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2011 Gear Guide: Boots

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New tech footwear from approach to summit


That’s what all the summer

mountaineering boots

and approach shoes in this review have in common. To find this season’s best treads, numerous testers for




hammered more than 25 pairs of kicks for six months, from Vermont to Colorado to the Himalayas. After more than 150 cumulative days in the mountains, on rock climbs, scree fields, and step-kicking to the tops of snowy peaks, here are their favorite choices for climbers.

2011 Gear Guide: Boots

Burly Dude ZAMBERLAN VAJOLET GT RR $350, 3 lbs. 11

“Plush and burly boots that can carry as much weight as you can throw at them,” reported one tester after hauling a full 50-liter pack. “But even with an alpinesized load, and despite their nearly rigid sole, they make you feel like you’re walking on air.” The Vajolet is semi-automatic crampon compatible. Underfoot, the dual-density polyurethane (PU) midsole has a full-length shock-absorbing layer that won’t compress or get ripped up by rocks, sandwiched over a more supportive layer. An aggressive Vibram sole with pronounced toe traction and heel brakes gave testers exceptional grip on all surfaces. Up top, the microfiber and split-leather upper are wrapped from toe to arch with an ample rubber rand that kept rocks at bay. The upper has a roomy toe box, and testers said the boot had exceptional arch, ankle, and heel support, and good forward flex. Lacing slid easily for forefoot adjusting, then locked at the arch and ankle, making it easy to fine-tune fit. More than one tester said they felt like these Italian-made boots were custom-sized. A Gore-Tex lining, combined with Zamberlan’s highly water-resistant leather, kept testers’ feet dry, even after one waded across a stream. “They’re comfortable out of the box,” one said, ”and they get even better with time.”

2011 Gear Guide: Boots

Approach Support SCARPA DHARMA PRO $169, 1

A mid-cut approach shoe, the Dharma Pro was testers’ go-to when they needed the ankle support for carrying a loaded pack in a shoe that could still smear, jam, and edge. “It looks like a goofy wrestling shoe, so I’d never wear it around town, but it had exceptional support and cushion on approaches,” reported one Colorado tester, “and was sensitive enough to climb 5.9 rock.” Sticky rubber wraps over the toe, while the low-profile, grippy dot rubber underfoot is ascent-ready. In the heel, the sole switches to more traditional hiking lugs, with an ample, dual-density EVA midsole for maximum shock absorption. After 10 hours in the Dharma Pros while high-angle rescue training on loose gravel, low-angled slabs, and boulders, as well as rappelling and climbing, one tester said, “These are awesome approach shoes— they handled everything with ease.” Bummer: the exposed part of the midsole got nicked and dinged by scree. Runs narrow to medium.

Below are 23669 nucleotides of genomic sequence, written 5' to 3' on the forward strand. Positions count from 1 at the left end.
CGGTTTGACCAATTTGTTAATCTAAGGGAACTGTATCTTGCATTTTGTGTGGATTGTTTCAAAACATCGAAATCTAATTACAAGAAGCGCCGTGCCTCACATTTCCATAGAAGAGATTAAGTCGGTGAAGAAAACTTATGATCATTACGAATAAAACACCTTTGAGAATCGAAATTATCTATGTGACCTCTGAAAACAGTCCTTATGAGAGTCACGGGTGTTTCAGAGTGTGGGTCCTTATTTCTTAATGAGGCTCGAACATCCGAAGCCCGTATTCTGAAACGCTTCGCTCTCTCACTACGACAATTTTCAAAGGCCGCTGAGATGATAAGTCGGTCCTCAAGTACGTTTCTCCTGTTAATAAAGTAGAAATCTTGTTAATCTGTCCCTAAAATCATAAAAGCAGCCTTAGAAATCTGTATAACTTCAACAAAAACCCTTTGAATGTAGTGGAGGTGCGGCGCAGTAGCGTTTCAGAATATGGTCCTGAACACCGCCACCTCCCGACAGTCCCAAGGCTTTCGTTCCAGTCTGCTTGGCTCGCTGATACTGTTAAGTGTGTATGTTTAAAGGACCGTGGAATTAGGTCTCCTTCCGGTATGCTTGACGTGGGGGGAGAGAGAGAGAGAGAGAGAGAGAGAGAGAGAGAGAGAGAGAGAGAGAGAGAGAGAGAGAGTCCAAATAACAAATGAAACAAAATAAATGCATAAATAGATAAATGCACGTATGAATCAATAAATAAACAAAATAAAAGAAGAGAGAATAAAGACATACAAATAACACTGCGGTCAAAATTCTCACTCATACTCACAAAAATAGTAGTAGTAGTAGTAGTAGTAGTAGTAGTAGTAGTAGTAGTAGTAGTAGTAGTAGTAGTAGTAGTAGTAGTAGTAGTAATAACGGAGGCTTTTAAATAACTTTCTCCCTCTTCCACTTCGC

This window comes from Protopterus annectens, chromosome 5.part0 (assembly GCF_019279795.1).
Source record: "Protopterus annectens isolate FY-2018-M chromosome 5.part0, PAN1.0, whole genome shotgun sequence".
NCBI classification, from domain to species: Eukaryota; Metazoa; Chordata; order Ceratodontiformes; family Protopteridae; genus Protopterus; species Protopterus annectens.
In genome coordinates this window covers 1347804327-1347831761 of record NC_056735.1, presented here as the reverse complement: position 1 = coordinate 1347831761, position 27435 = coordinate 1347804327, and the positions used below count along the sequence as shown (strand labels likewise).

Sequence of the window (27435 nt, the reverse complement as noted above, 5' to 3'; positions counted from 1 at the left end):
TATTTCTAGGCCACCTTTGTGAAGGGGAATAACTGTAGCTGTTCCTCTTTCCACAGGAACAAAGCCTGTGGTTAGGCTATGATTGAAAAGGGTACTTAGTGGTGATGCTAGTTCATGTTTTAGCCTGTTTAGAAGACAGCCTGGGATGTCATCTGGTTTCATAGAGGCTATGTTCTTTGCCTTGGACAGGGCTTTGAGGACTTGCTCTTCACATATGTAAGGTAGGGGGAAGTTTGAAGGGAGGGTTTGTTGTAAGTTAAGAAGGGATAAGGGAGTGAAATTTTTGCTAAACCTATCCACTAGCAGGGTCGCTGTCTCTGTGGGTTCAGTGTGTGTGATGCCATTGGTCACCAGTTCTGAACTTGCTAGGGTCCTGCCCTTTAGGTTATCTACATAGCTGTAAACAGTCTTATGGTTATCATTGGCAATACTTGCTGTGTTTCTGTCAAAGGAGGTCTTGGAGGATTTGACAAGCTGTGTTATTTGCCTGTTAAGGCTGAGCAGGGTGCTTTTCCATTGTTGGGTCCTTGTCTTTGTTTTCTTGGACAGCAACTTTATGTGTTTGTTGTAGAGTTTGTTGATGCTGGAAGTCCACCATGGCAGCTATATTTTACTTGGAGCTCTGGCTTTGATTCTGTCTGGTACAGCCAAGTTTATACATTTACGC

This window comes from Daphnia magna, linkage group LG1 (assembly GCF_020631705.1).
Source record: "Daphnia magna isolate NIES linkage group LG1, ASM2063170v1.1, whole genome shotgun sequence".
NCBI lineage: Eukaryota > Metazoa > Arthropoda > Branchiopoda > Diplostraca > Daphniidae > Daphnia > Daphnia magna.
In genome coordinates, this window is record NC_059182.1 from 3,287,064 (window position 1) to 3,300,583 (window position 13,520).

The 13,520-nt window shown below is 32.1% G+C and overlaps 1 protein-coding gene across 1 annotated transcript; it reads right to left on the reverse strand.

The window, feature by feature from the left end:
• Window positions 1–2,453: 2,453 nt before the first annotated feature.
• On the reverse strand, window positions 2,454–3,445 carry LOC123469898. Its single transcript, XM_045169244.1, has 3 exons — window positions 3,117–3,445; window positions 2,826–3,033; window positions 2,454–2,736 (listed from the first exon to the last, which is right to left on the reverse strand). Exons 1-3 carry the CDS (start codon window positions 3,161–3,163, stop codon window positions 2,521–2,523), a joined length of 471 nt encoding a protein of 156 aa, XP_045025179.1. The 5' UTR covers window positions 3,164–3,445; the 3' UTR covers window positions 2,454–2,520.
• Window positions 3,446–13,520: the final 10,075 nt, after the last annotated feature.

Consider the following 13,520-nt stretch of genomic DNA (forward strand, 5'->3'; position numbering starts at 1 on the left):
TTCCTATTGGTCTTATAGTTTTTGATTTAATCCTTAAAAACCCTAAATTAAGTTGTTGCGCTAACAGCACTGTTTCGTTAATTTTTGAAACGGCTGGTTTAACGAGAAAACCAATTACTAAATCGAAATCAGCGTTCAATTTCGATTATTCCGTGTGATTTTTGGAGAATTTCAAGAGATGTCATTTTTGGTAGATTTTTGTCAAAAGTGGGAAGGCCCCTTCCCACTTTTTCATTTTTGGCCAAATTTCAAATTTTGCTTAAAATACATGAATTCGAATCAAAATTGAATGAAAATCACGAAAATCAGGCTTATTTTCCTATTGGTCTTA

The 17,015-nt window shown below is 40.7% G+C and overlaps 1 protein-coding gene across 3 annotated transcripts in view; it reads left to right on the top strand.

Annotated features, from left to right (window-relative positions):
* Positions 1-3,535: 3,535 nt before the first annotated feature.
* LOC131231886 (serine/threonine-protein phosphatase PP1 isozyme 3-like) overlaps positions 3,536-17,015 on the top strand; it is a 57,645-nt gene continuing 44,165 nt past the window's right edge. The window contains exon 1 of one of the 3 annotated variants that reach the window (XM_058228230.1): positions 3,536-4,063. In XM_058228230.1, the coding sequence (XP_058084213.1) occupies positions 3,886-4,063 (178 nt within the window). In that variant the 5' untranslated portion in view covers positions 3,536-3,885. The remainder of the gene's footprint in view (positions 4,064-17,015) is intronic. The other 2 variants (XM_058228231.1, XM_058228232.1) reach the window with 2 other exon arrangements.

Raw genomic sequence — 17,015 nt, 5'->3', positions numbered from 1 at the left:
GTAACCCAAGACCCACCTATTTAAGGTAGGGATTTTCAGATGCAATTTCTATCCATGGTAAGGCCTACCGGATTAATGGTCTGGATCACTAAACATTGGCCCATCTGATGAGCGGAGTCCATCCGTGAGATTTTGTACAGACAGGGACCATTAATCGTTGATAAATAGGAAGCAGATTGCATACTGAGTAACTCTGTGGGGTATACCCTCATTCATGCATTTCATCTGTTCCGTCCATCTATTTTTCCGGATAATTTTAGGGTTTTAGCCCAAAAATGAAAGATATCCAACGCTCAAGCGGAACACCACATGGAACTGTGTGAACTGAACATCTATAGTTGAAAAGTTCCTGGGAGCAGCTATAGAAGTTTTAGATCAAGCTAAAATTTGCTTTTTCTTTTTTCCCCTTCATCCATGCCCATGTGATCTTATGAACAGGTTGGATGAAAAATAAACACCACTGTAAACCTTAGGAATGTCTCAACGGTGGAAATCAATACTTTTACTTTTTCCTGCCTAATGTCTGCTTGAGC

2011 Gear Guide: Boots

Transition Zone FIVE TEN WARHAWK $100, 1 lb. 4

Tom Cruise wore this shoe to climb the world’s tallest building, in Abu Dhabi, for next winter’s

Mission Impossible IV

. Whether you think that’s cool, this beefed-up climbing (or stripped-down approach) shoe is legitimately super-sticky and comfortable for fourth- or fifth-class climbs, as well as scrambles that have a long approach or extended walk-off. The smooth Stealth MI6 rubber—a new formula that sticks to polished rock, metal, and glass—on the toe smeared securely, and an EVA midsole between the dot-rubber heel and the water-resistant Nubuck climbing shoe–like upper gave plenty of walking support. No one reported bruised-feeling feet, even after a mile-long walk off. “I didn’t want to be messing around switching shoes when I moved from a pitch of climbing to a loose gully to a ledge traverse to a rappel to a downclimb,” reported one Wyoming tester. “The Warhawk solved the problem.” The shoe has a pronounced heel cup and heel sling for extra support and stability, and a quickdry mesh lining kept testers’ feet dry and blister-free. Fit them slightly tighter than a hiking boot, but looser than a climbing shoe. Though they’re best for class-four scrambles, one tester climbed a New Hampshire 5.12 in them!